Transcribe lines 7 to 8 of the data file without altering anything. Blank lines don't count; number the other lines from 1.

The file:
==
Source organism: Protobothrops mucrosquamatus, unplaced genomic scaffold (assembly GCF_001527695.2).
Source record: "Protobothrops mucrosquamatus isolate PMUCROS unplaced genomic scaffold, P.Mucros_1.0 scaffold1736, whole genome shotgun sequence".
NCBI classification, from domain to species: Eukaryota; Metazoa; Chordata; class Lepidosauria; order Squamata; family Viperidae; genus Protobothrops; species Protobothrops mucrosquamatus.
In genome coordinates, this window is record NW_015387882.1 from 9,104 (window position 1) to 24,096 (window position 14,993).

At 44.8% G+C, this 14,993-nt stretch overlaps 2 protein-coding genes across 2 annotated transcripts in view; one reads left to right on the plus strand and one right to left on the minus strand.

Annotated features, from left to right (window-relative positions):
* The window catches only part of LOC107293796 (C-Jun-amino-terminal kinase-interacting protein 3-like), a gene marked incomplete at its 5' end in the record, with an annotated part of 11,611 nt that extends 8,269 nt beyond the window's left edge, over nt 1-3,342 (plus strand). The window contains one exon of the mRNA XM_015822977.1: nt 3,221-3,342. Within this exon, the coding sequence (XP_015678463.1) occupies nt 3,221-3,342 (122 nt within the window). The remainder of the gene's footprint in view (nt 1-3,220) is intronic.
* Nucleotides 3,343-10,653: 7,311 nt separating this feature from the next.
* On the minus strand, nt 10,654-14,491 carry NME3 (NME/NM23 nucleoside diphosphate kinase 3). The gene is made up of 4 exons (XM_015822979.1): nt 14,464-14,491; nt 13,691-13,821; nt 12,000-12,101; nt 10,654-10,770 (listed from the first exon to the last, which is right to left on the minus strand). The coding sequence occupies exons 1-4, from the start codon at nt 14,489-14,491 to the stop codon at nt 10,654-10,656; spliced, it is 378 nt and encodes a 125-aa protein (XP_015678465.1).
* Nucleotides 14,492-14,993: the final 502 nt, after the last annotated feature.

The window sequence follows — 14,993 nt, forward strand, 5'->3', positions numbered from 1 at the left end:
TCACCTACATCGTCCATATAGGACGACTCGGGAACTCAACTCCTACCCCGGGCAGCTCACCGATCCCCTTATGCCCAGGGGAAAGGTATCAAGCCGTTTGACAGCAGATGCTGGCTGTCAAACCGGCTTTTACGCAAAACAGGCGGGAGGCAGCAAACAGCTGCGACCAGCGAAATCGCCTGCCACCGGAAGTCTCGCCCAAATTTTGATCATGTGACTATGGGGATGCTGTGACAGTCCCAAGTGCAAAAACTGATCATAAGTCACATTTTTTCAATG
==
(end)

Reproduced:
* The window catches only part of LOC107293796 (C-Jun-amino-terminal kinase-interacting protein 3-like), a gene marked incomplete at its 5' end in the record, with an annotated part of 11,611 nt that extends 8,269 nt beyond the window's left edge, over nt 1-3,342 (plus strand). The window contains one exon of the mRNA XM_015822977.1: nt 3,221-3,342. Within this exon, the coding sequence (XP_015678463.1) occupies nt 3,221-3,342 (122 nt within the window). The remainder of the gene's footprint in view (nt 1-3,220) is intronic.
* Nucleotides 3,343-10,653: 7,311 nt separating this feature from the next.